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From Grant Ingersoll <>
Subject [PROPOSAL] Lucene Connector Framework
Date Wed, 06 Jan 2010 18:57:14 GMT

On behalf of the Lucene PMC, I'd like to propose incubation for a new Lucene subproject called
the Lucene Connector Framework.  I think we have all the necessary bits in place for the proposal
to go forward, but would appreciate any discussion/questions.

Grant Ingersoll


------  Wiki Text Copied Below -----

Lucene Connector Framework


Many, many search engines, as well as other applications, have a need to connect with content
repositories (SharePoint, CMS, Documentum, etc.) in a standard manner. The Lucene Connector
Framework (LCF) is a project aimed at building out these connectors in open source under the
Apache brand.


The goal of LCF is to create a viable Lucene subproject aimed at delivering a best of breed
connector framework under the Apache Lucene name. As a framework, the project will not only
provide a way to connect to individual repositories, but also a mechanism for plugging in
new connectors or custom connectors in a straightforward manner.

A connector framework is vital for search engines and other tools that need to access data
located in corporate repositories. By abstracting the problem into a framework, applications
can code to a set of well-defined interfaces instead of having to use a different interface
for each connector.

Connector Framework is an extendible incremental crawler, which uses a database to manage
configuration and crawl history, and provides reasonably high performance in accessing content
in multiple repositories for the main purpose of search engine indexing. Connector Framework
also establishes a repository-specific security model which can be used to limit search user
access to repository content based on a user's identity. Connector Framework also includes
existing connectors and authorities for:

	• File system
	• Windows shares
	• JDBC-supported databases
	• RSS feeds
	• General websites
	• LiveLink [from OpenText]

	• Documentum [from EMC]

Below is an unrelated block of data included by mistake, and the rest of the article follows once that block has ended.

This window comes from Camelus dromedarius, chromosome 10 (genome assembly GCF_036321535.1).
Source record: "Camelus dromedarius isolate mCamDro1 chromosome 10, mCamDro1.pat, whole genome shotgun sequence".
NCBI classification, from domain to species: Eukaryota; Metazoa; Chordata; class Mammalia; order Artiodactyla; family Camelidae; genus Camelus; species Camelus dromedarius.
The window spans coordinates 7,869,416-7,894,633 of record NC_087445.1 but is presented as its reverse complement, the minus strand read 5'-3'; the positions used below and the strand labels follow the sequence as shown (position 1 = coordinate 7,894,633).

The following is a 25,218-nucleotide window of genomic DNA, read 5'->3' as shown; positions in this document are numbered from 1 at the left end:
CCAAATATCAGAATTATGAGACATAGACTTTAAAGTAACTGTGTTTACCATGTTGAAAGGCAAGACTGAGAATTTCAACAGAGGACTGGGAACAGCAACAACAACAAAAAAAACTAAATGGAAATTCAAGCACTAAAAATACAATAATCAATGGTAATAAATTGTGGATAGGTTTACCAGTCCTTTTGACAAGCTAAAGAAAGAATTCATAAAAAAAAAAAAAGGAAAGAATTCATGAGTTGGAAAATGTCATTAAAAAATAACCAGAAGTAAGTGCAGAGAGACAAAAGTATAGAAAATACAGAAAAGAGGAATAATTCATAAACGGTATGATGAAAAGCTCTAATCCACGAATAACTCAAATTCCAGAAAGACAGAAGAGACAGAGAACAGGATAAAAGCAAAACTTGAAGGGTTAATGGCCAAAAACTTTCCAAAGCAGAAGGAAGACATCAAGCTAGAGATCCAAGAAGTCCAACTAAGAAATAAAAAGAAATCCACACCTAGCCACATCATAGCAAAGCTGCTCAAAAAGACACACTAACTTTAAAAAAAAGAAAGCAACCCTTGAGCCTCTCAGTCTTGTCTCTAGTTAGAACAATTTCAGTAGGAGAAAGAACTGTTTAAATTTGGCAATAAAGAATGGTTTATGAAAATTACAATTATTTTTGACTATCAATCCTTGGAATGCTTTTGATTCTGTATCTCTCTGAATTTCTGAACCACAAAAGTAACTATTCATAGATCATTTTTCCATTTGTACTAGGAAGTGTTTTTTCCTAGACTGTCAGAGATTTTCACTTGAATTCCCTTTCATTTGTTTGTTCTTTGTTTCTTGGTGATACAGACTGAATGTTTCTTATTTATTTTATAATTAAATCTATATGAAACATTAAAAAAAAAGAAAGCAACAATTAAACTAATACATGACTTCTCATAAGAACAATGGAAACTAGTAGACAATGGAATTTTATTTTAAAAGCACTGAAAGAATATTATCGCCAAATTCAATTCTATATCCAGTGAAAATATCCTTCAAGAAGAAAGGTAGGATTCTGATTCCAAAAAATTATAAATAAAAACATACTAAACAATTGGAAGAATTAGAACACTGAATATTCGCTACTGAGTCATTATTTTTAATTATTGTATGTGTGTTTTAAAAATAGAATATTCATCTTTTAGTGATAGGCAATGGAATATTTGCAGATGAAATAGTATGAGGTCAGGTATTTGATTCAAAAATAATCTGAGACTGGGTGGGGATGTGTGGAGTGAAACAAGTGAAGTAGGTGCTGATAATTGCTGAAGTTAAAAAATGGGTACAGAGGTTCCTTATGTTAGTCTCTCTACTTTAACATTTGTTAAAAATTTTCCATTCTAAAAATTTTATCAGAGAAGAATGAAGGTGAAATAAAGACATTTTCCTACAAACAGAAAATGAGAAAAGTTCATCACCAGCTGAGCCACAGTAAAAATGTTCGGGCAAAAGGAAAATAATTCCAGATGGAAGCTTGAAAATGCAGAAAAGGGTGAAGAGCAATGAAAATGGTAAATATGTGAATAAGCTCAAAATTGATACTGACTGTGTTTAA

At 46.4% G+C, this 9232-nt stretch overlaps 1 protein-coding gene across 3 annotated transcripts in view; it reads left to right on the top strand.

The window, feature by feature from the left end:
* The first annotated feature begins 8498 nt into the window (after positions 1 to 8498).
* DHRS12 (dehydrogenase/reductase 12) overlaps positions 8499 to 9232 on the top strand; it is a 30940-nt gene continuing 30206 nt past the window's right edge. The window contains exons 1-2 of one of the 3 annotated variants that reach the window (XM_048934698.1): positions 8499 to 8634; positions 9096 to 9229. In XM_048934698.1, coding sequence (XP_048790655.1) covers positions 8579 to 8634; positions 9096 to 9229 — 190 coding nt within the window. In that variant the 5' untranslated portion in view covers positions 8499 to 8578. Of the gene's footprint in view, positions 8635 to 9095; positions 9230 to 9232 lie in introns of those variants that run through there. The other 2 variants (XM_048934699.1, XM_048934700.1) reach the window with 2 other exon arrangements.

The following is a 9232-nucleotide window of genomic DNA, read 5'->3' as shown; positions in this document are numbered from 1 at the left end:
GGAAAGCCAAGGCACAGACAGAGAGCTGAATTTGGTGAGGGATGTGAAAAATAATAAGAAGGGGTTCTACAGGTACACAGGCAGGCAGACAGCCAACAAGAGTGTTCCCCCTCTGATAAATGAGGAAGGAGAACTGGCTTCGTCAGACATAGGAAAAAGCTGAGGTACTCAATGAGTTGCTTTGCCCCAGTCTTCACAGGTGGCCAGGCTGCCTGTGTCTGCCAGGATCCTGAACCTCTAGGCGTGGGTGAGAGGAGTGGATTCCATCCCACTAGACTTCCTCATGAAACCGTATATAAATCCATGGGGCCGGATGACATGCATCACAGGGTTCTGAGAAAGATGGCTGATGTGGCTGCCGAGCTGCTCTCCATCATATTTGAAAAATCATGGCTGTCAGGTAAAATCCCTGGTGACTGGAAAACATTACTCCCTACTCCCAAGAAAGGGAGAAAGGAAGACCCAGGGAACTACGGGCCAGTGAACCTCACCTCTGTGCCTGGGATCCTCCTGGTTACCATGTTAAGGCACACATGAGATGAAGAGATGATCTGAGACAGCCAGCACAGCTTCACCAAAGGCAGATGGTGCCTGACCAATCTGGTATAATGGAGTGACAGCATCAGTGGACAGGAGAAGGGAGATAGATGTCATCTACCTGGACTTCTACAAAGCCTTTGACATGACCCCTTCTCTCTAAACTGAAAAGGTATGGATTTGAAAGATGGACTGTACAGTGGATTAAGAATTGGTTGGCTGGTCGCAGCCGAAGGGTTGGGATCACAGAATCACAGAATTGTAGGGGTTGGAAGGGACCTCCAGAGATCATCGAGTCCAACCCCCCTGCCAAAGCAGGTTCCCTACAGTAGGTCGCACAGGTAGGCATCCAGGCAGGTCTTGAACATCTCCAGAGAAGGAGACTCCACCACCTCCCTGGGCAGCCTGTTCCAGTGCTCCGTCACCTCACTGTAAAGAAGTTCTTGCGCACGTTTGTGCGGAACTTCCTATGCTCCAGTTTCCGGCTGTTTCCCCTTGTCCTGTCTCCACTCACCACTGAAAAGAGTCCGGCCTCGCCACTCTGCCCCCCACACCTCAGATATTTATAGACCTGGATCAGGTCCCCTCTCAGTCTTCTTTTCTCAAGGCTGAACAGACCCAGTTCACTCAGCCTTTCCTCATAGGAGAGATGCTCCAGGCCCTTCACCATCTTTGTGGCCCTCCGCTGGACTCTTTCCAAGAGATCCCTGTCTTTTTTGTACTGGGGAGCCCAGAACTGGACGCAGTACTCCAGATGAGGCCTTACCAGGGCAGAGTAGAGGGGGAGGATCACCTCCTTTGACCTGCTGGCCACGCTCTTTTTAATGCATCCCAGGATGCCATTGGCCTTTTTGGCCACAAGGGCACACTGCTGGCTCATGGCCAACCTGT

• SharePoint [from Microsoft]

	• Meridio [from Meridio]
	• Memex [from Memex]
	• FileNet [from IBM]

Key design points for Connector Framework are as follows:

	• Extendability - you can add new connectors for new repositories, and new authorities
for specific repository security models
	• Incrementality - the ability to process only what changed between crawls, in a repository-specific
	• Restartability - using a database with ACID properties to insure that crawls are safe
against process interruption or machine shutdown
	• Security - establishing a model of security tokens that allows a search engine to enforce
a repository's security model
	• Limited footprint - ability to operate reliably within a fixed amount of process memory,
regardless of configuration
	• Performance - management of connector-specific resources to maximize overall thoughput
	• Transparency - ability to generate reports on the activity of all crawls and repository


MetaCarta originally approached Grant Ingersoll from the Lucene PMC about donating their existing
connector framework to the Lucene PMC. After some discussion about accepting it as a software
grant, the PMC decided it would be best to incubate the project first.


The Connector Framework fills an often significant gap in the Lucene experience, namely, how
to get content locked away in a content repository into Lucene/Solr/Nutch/Mahout/Tika. Naturally,
many other tools (search engines and others) will also have this same problem. A Connector
Framework would also be useful for someone wishing to migrate between content repositories,

Current Status

Connector Framework has been under development and in use in the field for close to five years,
deployed on a MetaCarta search appliance. Almost all development of the project has been done
by Karl Wright ( ). Some individual connectors were developed initially
by contractors hired by MetaCarta, Inc., but maintenance and further development is currently
handled by the MetaCarta team.